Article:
You, my Inuit mother – those
low-slung cheeks, watery eyes hidden
inside a fur-lined hood, breasts you
couldn’t unpack in time for your milk
to be supped unfrozen. You strapped
me to a sled, wrapped tight in pelts,
a matted fleece, some buckskin
stretched and dried that summer
you grew me inside you. A reek
of hunt and meat, a thick blood
pulsing the air with each numb thud
of your snow boots kicking up ice,
glittering my hair. North you trekked,
the sled ropes tied to your waist
as you grunted, sweat and chapped.
All I wanted was for you to stop,
hold me still a moment, not leave
me tethered to a lumber pole
as you hacked pale blue blocks, stacked
them to build a snow-dome shelter.
You lit a fire in its pit, heated meltwater
in a wide, silver bowl and held it
steaming wildly to my lips. Head dipped,
you left me in a darkness of sniffing
bear and fox, like a dream, a fear
I wake from: drifts of white linen, you
asleep nose-to-nose with me, almost
invisible, mere breath on my face.
Kaddy Benyon 2010
(i.m. Louise Bourgeois)
Your veined hands slap marble
Buttocks, cup stone scrotums smooth
As eggs. You fondle a jacaranda pod
Trace its cleft as you speak of the dead
Husband, son, faithless father.
The bent spiders of your fingers work skeins
That span a near-century of rage.
You catch the watery eye of the camera
And say: It is difficult to be a woman
And be likeable. Beneath sapped breasts
You sigh, as though this whole grown world
Is but a memory in red. A wound left open.
A wound left open, Maman.
Kaddy Benyon 2010
Held on the map of my palm
I have a sense of a different ending.
Each threaded vein of it reaching
beyond the pebble’s edge
connects to the carved pink leys
and channels of my skin. Here –
a heartline not stopping at loss,
but breaking free to ramble now
in search of finer trails: scents, traces
of life unsevered by my other hand.
There – a new passage overlays
a violet twist of hate and shame, wipes
out a fatal double-helix long enough
to let your gift’s bright tributaries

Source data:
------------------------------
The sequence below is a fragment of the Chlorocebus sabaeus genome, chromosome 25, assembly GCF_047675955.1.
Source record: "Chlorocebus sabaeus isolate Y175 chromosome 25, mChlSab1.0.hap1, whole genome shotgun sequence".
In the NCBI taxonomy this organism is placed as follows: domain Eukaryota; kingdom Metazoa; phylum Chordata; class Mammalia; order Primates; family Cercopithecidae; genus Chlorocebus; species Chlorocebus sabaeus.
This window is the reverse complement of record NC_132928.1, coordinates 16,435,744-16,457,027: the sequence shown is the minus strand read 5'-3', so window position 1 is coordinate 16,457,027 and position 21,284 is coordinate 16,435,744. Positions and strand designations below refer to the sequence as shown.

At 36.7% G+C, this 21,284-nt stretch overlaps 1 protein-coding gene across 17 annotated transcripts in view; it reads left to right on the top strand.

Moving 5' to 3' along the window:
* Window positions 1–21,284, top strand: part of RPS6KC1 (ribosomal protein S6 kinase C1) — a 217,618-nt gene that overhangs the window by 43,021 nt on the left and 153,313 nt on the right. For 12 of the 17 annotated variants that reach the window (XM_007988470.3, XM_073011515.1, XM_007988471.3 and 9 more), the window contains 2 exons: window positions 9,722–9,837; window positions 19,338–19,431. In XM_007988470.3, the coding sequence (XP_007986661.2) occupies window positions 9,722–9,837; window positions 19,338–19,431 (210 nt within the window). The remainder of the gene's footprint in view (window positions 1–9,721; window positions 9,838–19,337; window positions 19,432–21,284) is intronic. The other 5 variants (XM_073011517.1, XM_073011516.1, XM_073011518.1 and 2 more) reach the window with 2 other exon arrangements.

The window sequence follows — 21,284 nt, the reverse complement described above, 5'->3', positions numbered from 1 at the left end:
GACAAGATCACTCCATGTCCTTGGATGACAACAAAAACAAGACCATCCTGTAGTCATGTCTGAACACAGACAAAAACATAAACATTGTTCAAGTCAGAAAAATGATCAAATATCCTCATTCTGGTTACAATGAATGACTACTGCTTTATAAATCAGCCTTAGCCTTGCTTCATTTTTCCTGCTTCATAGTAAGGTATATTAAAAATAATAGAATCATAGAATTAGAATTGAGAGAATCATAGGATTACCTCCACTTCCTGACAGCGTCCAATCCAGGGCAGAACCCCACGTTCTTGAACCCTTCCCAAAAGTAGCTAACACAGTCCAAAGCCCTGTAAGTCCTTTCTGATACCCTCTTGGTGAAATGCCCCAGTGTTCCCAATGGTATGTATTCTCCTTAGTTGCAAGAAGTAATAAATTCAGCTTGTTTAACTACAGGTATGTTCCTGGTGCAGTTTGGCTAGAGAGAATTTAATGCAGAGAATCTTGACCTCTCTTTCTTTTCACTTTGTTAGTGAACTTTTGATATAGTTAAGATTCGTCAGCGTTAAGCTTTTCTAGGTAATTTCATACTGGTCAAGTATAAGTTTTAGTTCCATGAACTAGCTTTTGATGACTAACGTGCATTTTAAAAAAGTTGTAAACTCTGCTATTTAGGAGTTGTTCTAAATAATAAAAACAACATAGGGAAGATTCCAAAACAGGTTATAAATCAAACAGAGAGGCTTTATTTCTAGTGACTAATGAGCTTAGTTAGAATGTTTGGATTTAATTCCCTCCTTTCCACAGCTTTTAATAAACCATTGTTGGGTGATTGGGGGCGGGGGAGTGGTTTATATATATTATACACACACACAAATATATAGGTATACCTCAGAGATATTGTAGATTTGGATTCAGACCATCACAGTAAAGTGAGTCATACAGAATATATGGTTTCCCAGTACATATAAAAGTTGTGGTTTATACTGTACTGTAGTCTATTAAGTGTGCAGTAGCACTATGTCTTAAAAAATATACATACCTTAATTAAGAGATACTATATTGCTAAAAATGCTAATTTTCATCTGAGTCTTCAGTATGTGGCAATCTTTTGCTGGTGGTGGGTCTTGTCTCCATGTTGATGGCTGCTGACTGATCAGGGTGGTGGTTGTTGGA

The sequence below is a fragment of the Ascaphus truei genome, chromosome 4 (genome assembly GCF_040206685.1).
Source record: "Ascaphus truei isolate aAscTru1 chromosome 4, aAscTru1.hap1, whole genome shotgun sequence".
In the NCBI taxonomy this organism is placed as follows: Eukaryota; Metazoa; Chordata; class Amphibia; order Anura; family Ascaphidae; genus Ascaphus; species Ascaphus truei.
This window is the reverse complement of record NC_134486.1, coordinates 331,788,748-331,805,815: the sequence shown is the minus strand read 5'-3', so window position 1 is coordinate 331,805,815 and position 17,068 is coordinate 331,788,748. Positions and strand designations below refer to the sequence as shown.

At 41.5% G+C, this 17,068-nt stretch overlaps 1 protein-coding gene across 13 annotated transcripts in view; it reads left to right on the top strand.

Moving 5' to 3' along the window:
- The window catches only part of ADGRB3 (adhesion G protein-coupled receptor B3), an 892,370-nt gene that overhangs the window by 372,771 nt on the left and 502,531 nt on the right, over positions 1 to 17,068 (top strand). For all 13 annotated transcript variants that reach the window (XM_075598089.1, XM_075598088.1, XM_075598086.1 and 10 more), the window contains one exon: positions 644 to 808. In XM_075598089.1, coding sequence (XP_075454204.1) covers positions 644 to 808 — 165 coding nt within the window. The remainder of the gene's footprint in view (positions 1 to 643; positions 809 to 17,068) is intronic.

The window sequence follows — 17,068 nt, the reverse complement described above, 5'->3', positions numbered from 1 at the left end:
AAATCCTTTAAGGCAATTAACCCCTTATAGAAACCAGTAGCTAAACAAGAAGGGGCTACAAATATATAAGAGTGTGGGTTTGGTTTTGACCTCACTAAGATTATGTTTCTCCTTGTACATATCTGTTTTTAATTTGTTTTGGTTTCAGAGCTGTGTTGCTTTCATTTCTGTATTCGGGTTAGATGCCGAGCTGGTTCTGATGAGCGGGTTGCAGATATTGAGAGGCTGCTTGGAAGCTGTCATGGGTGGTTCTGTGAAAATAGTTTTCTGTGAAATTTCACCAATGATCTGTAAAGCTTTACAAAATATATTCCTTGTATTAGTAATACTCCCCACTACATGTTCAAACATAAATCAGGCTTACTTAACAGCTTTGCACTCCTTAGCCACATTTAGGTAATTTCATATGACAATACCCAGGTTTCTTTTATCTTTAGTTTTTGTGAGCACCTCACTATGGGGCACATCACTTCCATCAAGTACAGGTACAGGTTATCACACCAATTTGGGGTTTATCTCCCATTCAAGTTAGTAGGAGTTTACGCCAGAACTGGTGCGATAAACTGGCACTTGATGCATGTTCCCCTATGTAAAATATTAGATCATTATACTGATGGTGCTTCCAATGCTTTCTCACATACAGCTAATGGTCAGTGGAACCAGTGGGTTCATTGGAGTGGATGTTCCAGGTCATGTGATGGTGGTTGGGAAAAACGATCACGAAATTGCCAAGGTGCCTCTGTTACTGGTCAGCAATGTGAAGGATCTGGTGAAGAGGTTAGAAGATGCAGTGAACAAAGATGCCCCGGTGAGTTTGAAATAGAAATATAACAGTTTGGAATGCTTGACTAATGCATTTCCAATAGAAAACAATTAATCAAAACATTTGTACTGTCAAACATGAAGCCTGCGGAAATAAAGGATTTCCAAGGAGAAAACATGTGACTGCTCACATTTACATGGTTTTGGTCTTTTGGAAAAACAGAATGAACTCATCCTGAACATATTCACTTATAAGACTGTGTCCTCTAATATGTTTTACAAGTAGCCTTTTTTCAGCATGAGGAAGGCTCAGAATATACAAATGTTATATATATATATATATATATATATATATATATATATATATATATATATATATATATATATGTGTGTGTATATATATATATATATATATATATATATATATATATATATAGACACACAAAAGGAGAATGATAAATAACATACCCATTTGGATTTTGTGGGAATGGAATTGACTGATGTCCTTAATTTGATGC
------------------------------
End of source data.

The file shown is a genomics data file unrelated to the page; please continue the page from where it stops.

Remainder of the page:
reroute the past and navigate a
continent of trust. My heart’s needle
shivers and spins, settling for
a true north where this wander lust
must begin, must end, each new
territory crossed taking me further
from your touchstone: closer to myself.
Kaddy Benyon 2014
Settlers long-dead, their chattels gulped
deep inside the mire with every saline tide.
They rise; awaken that fear in you:
being held for centuries, your bonetight leathers
preserved and warped in layered darkness.
You stumble across reed sumps and sand
piles where shy birds hide and flies seek dun,
low-bellied cows hard at their indolent munching.
You stagger the sunken coast road, its salt-
crusted brinks, its mounds of broken harvests,
smatterings of shattered scapulae. You lurch
in a ditch, let a milk-haired farmer speed by
hauling a trailer of mulched peat at the back
of a clapped-out silver Maestro. You spy inside,
on the blanketed back seat: a metal detector,
samphire, the blue carcass of a saltmarsh lamb.
Imagine him bent at a kitchen table, sifting
his darkened haul through cracked black fingers,
culling out the bones of a new work – the unfastened
bones, black bones, dried and unfastened –
licking his lips as the lamb fat crackles, spits.
Kaddy Benyon 2015
(after ‘Mary’, 2016 by Miranda Boulton)
Desire: as though flesh
and bone could ever grow
here once more.
A wastepaper basket
brimful of discarded drafts:
fuel for the long night’s
fire – fuel
for a burgeoning.
Later, trying to describe
what’s imprinted itself
on my mind overnight
I glance at the pages
opening in the flames
see briefly, again, the roses.
Kaddy Benyon 2017